The DS1374RTC is a standalone Arduino library that allows setup and use of the DS1374 Real-time Clock (RTC) IC from Maxim. It is based on both the Arduino Time library and also the DS1307RTC library. The latest version is on our GitHub Repository here.
The DS1374 is similar to the DS1307 in that they share the same i2c address of 0x68 and also a similar register structure. In fact you can run the DS1307 code and it will appear to work though the time will do some strange jumps (which can be quite amusing). However, the ds1374 is what is known as a binary counter and the ds1307 is a BCD counter. A BCD counter encodes a 0 – 9 number in 4-bits, so an 8-bit register holds 2 encoded numbers. With a binary counter there is no encoding, a register simply increments the binary value once a second.
Aside from being a being a binary counter instead of the more common BCD counter, the ds1374 has an Alarm function and an Alarm output. The Alarm output is an active low I/O line that can be set to pulse low when the the Alarm goes off.
The ds1374RTC makes use of the Arduino Time library. This implements some convenient structures to represent time and conversions between time formats. Two key structures that the ds1374RTC library uses are:
tmElements_t is a structure that allows convenient access to the familiar elements of time directly like hours, minutes and seconds.
time_t is a standard C time format defined as “time since the epoch type” which in English means that it is no more than a really big, single number that was started at zero on 00:00 Jan 1st 1970 and gives the count the seconds since then.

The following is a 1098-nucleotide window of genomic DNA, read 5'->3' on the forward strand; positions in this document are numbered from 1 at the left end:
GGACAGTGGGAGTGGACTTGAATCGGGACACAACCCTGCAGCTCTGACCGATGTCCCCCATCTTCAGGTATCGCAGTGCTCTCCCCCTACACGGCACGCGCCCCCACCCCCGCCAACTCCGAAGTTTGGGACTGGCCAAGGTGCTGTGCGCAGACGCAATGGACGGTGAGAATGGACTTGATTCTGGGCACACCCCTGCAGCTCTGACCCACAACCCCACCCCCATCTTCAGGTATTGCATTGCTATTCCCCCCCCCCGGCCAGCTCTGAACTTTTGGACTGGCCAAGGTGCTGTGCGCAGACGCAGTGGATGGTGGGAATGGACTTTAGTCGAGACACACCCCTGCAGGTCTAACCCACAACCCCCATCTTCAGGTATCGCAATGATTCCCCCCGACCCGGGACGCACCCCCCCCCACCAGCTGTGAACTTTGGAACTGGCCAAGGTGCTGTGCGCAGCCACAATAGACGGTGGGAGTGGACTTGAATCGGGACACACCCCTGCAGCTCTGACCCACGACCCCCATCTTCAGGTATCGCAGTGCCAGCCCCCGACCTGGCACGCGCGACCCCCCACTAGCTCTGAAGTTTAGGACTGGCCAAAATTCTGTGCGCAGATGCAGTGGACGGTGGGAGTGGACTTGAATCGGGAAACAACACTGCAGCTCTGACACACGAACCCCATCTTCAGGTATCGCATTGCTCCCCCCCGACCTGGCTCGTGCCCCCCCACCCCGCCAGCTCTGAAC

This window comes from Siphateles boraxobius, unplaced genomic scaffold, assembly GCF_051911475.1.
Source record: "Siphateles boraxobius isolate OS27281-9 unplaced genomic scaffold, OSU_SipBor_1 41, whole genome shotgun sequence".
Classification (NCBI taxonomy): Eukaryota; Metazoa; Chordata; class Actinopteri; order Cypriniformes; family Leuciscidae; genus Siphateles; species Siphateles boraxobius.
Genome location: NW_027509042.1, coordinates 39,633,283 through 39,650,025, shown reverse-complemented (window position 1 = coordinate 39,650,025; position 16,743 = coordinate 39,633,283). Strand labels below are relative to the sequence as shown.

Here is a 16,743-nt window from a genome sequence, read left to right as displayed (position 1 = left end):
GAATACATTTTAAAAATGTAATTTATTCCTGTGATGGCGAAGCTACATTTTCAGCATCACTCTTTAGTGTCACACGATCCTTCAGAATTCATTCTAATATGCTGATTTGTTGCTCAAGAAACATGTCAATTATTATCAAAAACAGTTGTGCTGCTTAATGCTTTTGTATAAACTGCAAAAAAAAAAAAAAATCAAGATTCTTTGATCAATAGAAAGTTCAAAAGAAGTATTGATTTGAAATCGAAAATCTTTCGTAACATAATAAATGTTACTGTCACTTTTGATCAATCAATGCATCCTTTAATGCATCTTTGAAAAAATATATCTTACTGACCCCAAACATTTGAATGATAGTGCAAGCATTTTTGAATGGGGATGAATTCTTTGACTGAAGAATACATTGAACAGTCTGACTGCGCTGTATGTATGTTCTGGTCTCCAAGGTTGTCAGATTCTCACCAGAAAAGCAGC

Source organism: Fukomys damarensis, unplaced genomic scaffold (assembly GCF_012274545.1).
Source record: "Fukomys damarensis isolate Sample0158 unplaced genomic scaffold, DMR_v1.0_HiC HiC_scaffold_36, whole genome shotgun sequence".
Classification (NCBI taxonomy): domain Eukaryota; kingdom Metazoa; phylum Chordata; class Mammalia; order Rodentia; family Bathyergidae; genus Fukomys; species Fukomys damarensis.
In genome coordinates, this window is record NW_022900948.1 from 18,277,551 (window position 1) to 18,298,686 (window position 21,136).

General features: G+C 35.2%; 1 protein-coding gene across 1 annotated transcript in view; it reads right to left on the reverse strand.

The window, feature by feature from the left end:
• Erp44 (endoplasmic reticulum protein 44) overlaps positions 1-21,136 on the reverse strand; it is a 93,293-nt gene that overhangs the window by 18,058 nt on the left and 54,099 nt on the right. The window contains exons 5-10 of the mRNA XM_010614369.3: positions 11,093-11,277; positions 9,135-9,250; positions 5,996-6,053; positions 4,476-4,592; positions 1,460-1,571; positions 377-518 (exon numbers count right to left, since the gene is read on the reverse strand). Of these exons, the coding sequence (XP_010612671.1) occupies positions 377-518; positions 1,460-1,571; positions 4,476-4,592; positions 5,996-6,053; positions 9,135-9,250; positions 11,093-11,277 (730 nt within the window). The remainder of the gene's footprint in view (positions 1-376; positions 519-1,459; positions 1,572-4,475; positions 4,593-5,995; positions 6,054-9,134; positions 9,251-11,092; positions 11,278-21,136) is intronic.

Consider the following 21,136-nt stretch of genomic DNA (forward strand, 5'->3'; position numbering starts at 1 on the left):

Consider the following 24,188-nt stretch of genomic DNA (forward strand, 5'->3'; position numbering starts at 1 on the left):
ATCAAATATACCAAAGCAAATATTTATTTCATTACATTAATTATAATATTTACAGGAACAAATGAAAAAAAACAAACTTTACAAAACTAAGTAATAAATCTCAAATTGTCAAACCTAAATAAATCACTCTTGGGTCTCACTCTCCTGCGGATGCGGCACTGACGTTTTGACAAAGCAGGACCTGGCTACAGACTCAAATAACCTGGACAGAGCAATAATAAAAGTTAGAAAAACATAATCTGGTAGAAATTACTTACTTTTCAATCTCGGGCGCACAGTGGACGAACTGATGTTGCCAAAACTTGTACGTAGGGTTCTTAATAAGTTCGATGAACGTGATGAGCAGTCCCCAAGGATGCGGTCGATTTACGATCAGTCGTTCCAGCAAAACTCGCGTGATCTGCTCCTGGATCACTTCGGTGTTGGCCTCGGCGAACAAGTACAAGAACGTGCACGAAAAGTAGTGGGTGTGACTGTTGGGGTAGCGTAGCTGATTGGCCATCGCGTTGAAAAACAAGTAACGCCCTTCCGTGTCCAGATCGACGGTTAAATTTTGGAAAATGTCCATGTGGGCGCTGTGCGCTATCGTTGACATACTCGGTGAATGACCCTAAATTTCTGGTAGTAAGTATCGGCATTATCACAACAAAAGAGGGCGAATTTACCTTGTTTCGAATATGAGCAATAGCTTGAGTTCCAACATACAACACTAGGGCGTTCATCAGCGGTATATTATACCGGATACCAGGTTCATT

The ds1374RTC makes use of these two time formats and implements them using what is known as function overloading. This has nothing to do with lifting boxes that are too heavy or manual handling training, but refers instead to one of my favourite C++ features, which in essence allows you to use the same function name for multiple functions.
For example, we could create two functions like this:
but in C++ we have an alternative that we can use:
In the second example, both functions have the same name, but take slightly different parameters. When you compile and run the code the compiler works out which function it should actually call and generates the correct code. Much easier and cuts down on the number of functions you have to remember.
setConfig – sets up the behaviour of the RTC. The routine takes the RTCConfig_t parameter which is defined as follows:
It is worth referring to the data sheet for the exact meaning of all the options which can be quite involved. For example to setup the Alarm to output a pulse on the /INT pin of the RTC use the following given in pseudo-code:
setAlarm – sets the Alarm time which is in essence a countdown timer. What happens when the Alarm expires is determined by the setup of setConfig.readAlarm – read the Alarm time.setTime – sets the clock to the desired time.readTime – not surprisingly reads the current time.chipPresent – verifies that the chip is present on the i2c and is responding.
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